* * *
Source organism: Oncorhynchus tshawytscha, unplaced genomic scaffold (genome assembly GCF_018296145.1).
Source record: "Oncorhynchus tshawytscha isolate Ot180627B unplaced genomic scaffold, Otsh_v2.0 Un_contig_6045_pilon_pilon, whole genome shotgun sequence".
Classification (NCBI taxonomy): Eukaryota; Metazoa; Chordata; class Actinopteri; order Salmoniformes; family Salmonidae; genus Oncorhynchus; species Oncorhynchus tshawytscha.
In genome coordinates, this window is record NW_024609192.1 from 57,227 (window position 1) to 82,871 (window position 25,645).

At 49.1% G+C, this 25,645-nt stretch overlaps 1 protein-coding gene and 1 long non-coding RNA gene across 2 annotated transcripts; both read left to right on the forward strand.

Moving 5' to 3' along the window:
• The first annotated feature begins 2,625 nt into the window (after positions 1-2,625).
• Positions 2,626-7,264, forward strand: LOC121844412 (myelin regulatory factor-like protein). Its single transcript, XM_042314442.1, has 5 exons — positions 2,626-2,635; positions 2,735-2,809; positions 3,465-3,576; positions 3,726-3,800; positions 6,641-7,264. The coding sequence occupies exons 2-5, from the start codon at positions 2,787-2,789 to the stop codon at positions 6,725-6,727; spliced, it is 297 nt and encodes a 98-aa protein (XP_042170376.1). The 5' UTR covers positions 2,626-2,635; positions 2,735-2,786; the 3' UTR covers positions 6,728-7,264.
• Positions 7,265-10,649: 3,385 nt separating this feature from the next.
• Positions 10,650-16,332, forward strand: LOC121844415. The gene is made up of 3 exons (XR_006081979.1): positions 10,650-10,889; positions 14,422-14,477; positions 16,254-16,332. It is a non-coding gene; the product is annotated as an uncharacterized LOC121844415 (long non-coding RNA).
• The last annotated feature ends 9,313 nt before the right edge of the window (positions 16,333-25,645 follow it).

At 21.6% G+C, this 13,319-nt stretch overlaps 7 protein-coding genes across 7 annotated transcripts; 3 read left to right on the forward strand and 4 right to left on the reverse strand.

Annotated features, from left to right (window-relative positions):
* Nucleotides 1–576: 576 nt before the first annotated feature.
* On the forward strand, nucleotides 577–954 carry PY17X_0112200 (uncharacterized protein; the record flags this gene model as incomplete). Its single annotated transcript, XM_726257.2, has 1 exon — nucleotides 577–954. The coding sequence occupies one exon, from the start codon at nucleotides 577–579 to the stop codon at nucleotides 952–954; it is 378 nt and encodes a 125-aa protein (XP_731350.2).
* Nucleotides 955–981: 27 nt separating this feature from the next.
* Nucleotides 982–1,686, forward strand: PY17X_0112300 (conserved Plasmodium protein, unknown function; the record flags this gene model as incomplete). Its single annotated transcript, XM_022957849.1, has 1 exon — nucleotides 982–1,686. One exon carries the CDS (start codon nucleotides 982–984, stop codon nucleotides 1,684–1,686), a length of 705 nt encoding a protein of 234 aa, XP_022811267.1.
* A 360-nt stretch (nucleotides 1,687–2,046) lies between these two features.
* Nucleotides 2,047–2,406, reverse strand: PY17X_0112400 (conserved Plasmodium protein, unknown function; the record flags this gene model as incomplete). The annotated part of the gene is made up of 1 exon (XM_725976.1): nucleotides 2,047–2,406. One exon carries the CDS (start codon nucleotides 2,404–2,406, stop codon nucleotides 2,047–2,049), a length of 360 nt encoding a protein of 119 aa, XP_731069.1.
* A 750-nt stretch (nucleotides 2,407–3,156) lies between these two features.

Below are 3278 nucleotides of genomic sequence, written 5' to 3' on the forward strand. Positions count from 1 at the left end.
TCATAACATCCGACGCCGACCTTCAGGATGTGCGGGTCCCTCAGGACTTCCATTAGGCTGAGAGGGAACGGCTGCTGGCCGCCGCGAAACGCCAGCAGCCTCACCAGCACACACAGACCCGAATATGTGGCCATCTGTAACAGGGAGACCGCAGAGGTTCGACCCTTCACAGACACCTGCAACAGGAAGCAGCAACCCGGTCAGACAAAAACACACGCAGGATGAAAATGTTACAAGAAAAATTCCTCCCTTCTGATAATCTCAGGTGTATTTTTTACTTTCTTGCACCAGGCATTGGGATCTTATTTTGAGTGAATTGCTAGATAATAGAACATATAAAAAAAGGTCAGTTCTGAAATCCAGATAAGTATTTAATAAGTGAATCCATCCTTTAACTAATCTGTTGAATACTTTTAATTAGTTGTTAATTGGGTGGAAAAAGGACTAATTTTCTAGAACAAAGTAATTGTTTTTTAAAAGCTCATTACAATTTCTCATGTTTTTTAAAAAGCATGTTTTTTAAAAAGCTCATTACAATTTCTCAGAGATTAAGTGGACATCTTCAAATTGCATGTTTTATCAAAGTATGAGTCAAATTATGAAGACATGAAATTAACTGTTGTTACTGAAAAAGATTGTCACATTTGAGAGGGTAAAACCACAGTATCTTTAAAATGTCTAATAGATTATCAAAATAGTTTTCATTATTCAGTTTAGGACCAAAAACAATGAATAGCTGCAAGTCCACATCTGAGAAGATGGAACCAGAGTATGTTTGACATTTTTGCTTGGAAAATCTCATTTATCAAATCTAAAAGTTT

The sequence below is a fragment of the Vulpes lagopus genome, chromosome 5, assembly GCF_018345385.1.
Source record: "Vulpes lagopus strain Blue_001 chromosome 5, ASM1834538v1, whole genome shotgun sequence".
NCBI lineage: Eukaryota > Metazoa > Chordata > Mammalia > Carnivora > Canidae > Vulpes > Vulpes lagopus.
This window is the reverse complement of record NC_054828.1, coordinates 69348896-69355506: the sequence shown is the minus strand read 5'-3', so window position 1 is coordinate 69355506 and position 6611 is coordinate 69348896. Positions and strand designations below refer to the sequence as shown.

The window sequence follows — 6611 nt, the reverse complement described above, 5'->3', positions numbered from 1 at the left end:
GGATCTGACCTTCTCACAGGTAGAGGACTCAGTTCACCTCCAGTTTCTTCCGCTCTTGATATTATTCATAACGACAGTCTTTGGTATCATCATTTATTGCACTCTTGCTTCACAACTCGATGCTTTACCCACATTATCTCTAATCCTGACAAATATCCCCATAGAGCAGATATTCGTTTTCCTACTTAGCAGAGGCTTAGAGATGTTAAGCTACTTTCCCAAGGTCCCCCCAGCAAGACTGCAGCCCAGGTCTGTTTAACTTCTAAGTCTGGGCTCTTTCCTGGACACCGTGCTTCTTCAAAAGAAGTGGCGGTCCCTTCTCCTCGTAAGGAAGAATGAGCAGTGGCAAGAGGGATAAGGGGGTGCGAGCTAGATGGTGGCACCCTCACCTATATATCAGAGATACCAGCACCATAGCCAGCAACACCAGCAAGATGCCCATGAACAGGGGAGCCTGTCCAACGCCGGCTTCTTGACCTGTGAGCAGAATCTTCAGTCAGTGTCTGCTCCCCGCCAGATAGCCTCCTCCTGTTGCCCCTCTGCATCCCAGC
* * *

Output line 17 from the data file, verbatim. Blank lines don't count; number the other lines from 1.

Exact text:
* Nucleotides 982–1,686, forward strand: PY17X_0112300 (conserved Plasmodium protein, unknown function; the record flags this gene model as incomplete). Its single annotated transcript, XM_022957849.1, has 1 exon — nucleotides 982–1,686. One exon carries the CDS (start codon nucleotides 982–984, stop codon nucleotides 1,684–1,686), a length of 705 nt encoding a protein of 234 aa, XP_022811267.1.